Houston loses tax suit against online travel companies

By Michelle Massey | Mar 1, 2010

HOUSTON -- The city of Houston is the latest Texas city to lose its battle to collect additional hotel taxes from online booking sites like Expedia and Hotels.com.

In late January, a Texas trial court judge granted a summary judgment motion and dismissed Houston's allegations that the online travel companies were liable for the Texas hotel occupancy tax on their compensation from consumers.

Generally, online travel companies purchase unused hotel room inventory and then sell those rooms to consumers at a marked-up price. The online travel company pays the hotel occupancy tax on the discounted rate that it purchased from hotels and not on the rate charged to its consumers.

These companies, such as Expedia, Travelocity, Orbitz, Hotels.com, and Priceline, have sold billions of dollars in hotel rooms to consumers world-wide with the potential tax liability exceeding $100 million.

The companies maintain they do not control the hotels but provide a convenient means for travelers to compare and make hotel reservations through the Internet.

In 2006, the city of San Antonio and 172 other Texas municipalities filed a class action against the online booking services. After a four week trial in the Western District of Texas, in October 2009 the jury awarded $20 million to the municipalities.

However, the travel industry considered the verdict a win because the jury did not award punitive damages. The case is currently in the appeals process with the Fifth Circuit Court of Appeals.

"These claims are not based on law, but on the greed of plaintiffs' attorneys," said Andrew Weinstein, spokesperson for the Interactive Travel Services Association.

According to court documents, Houston's legal department learned of these lawsuits from attorneys "who were pitching this notion" across the country.

Against the recommendation of its controller, the city of Houston filed a similar suit against the online travel companies in 2007 in the 270th Judicial District of Houston, court papers state.

The controller sent memos to the mayor and the city council stating that the lawsuit lacked merit and suggested that if the city decided to continue with the lawsuit it should not risk attorneys' fees and proceed only on a contingency fee basis.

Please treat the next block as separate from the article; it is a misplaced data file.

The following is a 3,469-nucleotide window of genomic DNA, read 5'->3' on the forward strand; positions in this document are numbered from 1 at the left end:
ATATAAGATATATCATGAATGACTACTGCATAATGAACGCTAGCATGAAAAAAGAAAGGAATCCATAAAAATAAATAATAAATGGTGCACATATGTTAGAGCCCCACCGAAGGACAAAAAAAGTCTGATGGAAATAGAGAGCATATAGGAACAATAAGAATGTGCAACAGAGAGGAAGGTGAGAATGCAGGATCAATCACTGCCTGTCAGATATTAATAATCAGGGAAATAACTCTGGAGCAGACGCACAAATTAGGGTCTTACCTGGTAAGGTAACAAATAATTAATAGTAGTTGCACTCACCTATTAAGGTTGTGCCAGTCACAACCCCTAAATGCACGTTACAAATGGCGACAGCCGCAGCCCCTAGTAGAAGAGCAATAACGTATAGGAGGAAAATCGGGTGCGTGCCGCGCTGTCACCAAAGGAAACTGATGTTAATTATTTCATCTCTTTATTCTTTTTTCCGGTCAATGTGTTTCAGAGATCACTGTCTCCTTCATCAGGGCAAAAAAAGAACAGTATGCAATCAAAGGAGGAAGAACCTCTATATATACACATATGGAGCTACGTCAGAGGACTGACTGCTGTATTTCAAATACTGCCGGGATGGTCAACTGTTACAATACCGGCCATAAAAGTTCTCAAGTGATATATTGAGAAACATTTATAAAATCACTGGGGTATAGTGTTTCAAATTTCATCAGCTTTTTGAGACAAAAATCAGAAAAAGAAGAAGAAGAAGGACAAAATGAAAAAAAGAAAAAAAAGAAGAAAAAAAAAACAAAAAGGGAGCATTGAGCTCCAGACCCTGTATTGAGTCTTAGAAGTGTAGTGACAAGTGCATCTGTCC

The lawsuit alleged that the hotel occupancy tax applies to the revenues the online travel companies earn for their services and not just the amounts that are paid to Houston's hotels.

On Jan. 19, one of Houston's trial court judges, Judge Brent Gamble, granted the defendant's motion for summary judgment, dismissing Houston's claims against the online travel companies. The motion argued that Texas' and Houston's ordinances are clear and irrefutable; the amount taxed is the amount "paid to hotels."

Regarding the Houston decision, Weinstein states, "A summary judgment of this type shows that the language of Texas law is clear on this issue: online travel companies are not hotels, and they should not be liable for hotel taxes.

"This ruling comes on the heels of a decision by the Sixth Circuit Court of Appeals to throw out similar allegations last month, making it the second appellate-level court to do so, and it continues to expand the number of judgments and courts who have similar claims. We are heartened and gratified that the court issued this summary judgment, and we look forward to working with Houston and other Texas municipalities to promote travel and tourism through cooperation, not litigation."

Last week, online travel companies saw another major development with a decision from Los Angeles Superior Court Judge Carolyn B. Kuhl who ruled that online travel companies were neither "operators" nor "managing agents" and therefore, were not required to pay the tax. Judge Kuhl's decision overturned a $21 million tax assessment by the city of Anaheim against online travel companies.

Darrel Haieber, a Skadden Arps lawyer who argued the case on behalf of the online travel companies, commented on the ruling, "The issue at the heart of the case is simple: Because online travel companies do not own, manage or operate hotels, they are not liable for hotel occupancy taxes. We are pleased the Court, after careful consideration, agreed that the plain meaning of this type of occupancy tax statute does not cover online travel companies."

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